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EconKids Home Book of the Month November 2011. The Pied Piper of Hamelin / by Michael Morpurgo, illustrated by Emma Chichester Clark

November 2011. The Pied Piper of Hamelin / by Michael Morpurgo, illustrated by Emma Chichester Clark


Title: The Pied Piper of Hamelin 
Author: Michael Morpurgo 
Illustrator: Emma Chichester Clark 
Publisher: Candlewick Press 
ISBN: 978-0-7636-4824-4
Year: 2011

Concepts: wealth, poverty, scarcity, inequality, incentives, taxes, economic role of government, allocation and distribution

Review: Hamlin Town had several big problems, with the biggest of all taking the form of a greedy mayor who hoarded much of the town's wealth. He and his councilors had become filthy rich by taxing the townspeople more than three quarters of what they earned, and then using that money to pay for personal luxuries.  Life in Hamlin became increasingly precarious, with a large shantytown on the outskirts, growing heaps of garbage, and a burgeoning group of orphaned and abandoned children who had to resort to petty thievery in order to survive. 

This unfortunate situation would have continued were it not for a new problem caused by all that garbage: rats.  Large, cunning, and aggressive rats infested the town to that point that even the mayor became desperate.  Desperate enough to make a bargain with a mysterious stranger who carried a silver flute around his neck. The Pied Piper would rid Hamlin of all the rats within an hour if the mayor would pay him but one gold coin.  As the Pied Piper liked to say, "Enough is always as good as a feast," so one coin would suffice.  Little did the mayor realize when he failed to uphold his end of the bargain that it was not only the rats that responded to the magical flute.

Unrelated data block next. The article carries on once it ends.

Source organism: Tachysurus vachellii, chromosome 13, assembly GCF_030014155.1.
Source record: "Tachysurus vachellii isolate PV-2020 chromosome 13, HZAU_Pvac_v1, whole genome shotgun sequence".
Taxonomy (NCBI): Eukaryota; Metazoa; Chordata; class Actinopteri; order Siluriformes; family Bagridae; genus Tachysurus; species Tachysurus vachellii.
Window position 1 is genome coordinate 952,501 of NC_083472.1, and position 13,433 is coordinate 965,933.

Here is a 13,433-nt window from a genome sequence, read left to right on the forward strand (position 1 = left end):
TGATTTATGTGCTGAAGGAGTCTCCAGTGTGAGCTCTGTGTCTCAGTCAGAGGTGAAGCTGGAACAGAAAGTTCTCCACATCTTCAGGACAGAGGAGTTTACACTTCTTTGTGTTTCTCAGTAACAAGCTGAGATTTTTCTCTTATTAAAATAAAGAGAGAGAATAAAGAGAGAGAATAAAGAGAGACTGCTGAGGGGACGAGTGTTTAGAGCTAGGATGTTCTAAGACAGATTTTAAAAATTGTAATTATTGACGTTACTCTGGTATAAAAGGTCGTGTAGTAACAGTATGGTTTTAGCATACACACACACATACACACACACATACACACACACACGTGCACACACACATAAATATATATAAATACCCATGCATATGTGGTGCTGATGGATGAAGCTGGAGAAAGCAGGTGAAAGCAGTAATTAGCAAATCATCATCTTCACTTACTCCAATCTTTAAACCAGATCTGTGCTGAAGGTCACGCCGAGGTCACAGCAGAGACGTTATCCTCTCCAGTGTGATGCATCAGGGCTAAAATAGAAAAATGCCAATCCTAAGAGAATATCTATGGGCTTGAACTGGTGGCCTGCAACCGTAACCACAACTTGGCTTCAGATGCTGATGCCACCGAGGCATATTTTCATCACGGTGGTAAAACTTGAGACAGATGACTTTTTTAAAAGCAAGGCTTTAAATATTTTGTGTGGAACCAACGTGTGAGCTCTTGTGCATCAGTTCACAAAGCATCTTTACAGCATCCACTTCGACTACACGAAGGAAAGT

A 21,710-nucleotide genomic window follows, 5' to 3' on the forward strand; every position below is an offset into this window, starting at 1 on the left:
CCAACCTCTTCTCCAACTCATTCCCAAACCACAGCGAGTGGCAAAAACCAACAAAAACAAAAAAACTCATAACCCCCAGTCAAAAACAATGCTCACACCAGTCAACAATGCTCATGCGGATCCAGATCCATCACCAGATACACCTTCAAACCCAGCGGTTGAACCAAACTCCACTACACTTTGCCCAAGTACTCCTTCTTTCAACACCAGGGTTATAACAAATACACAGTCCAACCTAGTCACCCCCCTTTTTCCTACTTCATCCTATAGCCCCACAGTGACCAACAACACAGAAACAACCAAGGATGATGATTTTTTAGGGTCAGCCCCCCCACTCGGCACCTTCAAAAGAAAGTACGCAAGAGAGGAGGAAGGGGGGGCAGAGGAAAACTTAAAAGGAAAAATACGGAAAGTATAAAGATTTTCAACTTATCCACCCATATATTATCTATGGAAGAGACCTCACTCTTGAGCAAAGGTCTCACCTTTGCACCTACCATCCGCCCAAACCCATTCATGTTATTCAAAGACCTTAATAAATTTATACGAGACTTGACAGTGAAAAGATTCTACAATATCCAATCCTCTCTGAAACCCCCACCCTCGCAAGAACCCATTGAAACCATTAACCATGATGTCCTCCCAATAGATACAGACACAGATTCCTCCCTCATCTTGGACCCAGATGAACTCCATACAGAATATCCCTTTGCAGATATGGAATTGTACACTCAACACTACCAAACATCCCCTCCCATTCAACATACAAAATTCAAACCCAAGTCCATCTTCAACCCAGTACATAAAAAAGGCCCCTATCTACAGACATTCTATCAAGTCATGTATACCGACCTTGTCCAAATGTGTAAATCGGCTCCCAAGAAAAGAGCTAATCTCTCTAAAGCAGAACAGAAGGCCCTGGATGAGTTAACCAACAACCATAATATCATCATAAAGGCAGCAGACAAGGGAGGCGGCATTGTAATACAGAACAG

This retelling of the classic fable focuses on economic aspects that make the story so compelling, including the problems with exorbitant tax rates, income inequality, and dire poverty.  Exquisite illustrations and masterful story telling make this book a must-read.

Review by: Rutgers University Project on Economics and Children

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